As a new city commission seeks to eliminate unneeded appendages of government, the Public Advocate is now looking to reboot a body that has only had two meetings since its founding more than 20 years ago.
The 1989 City Charter created the Commission on Public Information & Communication (COPIC), chaired by the Public Advocate. COPIC held its first meeting in 2007; its second, this February.
COPIC is tasked with helping the public obtain access to city information, reviewing city policies on public access to information, and developing recommendations to improve access to and distribution of city data.
Public Advocate Bill de Blasio’s senior advisor Jeff Merritt told the World the commission is still “a work in progress.”
“This is one of the entities that’s been inactive for a lot of years in the charter, and as a result, there’s no staff, no formalities, and there isn’t a budget,” he said.
The Public Advocate only launched a web page for the commission in the past year, and Merritt noted that his office has no clear record of the commission’s past work.
While COPIC is chaired by the Public Advocate, six of its 11 appointees are selected by or work for the mayor, effectively handing the mayor control. Two more are appointed by the Public Advocate and borough presidents, and one must be a member of the City Council. (The president of WNYC radio, formerly owned by the city, is also conscripted.) The appointees who do not hold public office are supposed to receive per diem compensation for each day they serve on the commission.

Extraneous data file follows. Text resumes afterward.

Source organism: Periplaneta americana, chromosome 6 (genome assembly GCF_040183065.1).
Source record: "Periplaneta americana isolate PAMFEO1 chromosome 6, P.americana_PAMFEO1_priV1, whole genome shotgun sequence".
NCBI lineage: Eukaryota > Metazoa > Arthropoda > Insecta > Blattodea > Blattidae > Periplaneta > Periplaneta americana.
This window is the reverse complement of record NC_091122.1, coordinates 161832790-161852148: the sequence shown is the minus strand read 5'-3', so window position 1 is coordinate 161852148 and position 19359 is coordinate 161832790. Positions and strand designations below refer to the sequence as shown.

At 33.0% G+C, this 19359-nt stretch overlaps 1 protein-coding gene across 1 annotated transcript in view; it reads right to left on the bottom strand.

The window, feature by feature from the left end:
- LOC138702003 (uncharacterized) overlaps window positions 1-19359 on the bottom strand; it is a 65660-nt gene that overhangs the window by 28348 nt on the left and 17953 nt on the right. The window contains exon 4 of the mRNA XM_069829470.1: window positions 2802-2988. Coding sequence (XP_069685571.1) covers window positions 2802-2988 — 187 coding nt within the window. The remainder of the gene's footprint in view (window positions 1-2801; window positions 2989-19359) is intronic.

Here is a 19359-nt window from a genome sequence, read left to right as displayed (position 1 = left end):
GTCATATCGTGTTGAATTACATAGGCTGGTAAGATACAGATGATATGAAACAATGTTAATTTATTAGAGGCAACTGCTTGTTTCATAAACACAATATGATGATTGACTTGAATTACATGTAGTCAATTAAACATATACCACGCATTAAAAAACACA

Gene Russianoff, a COPIC member from 1992 to 2000 appointed by then-public advocate Mark Green, said the commission was “so poorly funded at the time” that he voluntarily gave back his per diems to the commission, and believes the other paid members did the same.
Former public advocate Betsy Gotbaum, who held the post from 2002 to 2009, blames Mayor Michael Bloomberg for the commission’s lack of traction during her tenure.
“The mayor didn’t put any money in it, he wasn’t interested, even though there were always promises and his representatives seemed very enthusiastic, but nothing ever happened,” she said. “I was fighting for my life every minute in my office, my office budget was cut all the time, and I tried to raise private money for the commission but it was a constant fight. The mayor didn’t like the office, and I would go to the Speaker and beg the Speaker to give me money.”
Russianoff admits that COPIC’s main legacy was the first cable-casting of city council proceedings — “C-Span for city government that would allow the public to watch council committees in operation.” He says he hopes current public advocate Bill de Blasio’s renewed interest in the commission will give it a larger impact.
In its meeting this year, the Public Advocate updated members about his office’s efforts to improve city agency responses to freedom of information requests. Councilmember Gale Brewer, who also sits on COPIC, briefed the group on bills expanding public access to government information – in particular Intro 29A, subsequently signed into law by Mayor Michael Bloomberg. The measure, sponsored by Brewer, will require city agencies to post all their data online in machine-readable form.
Brewer chairs the council’s governmental operations committee, and also sits on the commission now cleaning out unused and outdated bodies. She says she expects COPIC to survive the review. “I don’t know why the mayor’s office didn’t support it, but I believe we can do COPIC without money,” said Brewer.
Gotbaum, however, insists a formal budget is needed before the information commission can actually be effective. “I would not want to see a revival of COPIC if it’s not going to do anything,” she said. “We are now bigger on data than ever, and COPIC could do a lot with increased funding.”